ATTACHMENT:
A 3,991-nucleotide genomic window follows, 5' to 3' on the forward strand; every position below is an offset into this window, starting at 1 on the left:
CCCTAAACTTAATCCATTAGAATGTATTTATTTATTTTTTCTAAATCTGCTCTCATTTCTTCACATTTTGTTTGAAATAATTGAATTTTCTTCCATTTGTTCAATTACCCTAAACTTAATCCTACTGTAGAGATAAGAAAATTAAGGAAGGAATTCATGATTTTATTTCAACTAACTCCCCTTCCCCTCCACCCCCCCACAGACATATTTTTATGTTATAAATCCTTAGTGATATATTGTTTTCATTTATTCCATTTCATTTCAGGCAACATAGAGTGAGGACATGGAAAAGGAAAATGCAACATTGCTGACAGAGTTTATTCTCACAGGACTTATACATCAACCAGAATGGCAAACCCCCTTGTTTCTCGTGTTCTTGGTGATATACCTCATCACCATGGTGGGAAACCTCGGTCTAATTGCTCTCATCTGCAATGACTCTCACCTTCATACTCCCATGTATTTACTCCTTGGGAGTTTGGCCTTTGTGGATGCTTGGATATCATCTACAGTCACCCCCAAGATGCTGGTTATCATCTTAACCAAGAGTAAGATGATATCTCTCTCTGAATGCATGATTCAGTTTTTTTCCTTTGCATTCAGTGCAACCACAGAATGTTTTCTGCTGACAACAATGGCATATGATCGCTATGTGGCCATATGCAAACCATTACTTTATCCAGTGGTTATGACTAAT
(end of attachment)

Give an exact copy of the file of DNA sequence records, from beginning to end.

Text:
A 3,991-nucleotide genomic window follows, 5' to 3' on the forward strand; every position below is an offset into this window, starting at 1 on the left:
CCCTAAACTTAATCCATTAGAATGTATTTATTTATTTTTTCTAAATCTGCTCTCATTTCTTCACATTTTGTTTGAAATAATTGAATTTTCTTCCATTTGTTCAATTACCCTAAACTTAATCCTACTGTAGAGATAAGAAAATTAAGGAAGGAATTCATGATTTTATTTCAACTAACTCCCCTTCCCCTCCACCCCCCCACAGACATATTTTTATGTTATAAATCCTTAGTGATATATTGTTTTCATTTATTCCATTTCATTTCAGGCAACATAGAGTGAGGACATGGAAAAGGAAAATGCAACATTGCTGACAGAGTTTATTCTCACAGGACTTATACATCAACCAGAATGGCAAACCCCCTTGTTTCTCGTGTTCTTGGTGATATACCTCATCACCATGGTGGGAAACCTCGGTCTAATTGCTCTCATCTGCAATGACTCTCACCTTCATACTCCCATGTATTTACTCCTTGGGAGTTTGGCCTTTGTGGATGCTTGGATATCATCTACAGTCACCCCCAAGATGCTGGTTATCATCTTAACCAAGAGTAAGATGATATCTCTCTCTGAATGCATGATTCAGTTTTTTTCCTTTGCATTCAGTGCAACCACAGAATGTTTTCTGCTGACAACAATGGCATATGATCGCTATGTGGCCATATGCAAACCATTACTTTATCCAGTGGTTATGACTAAT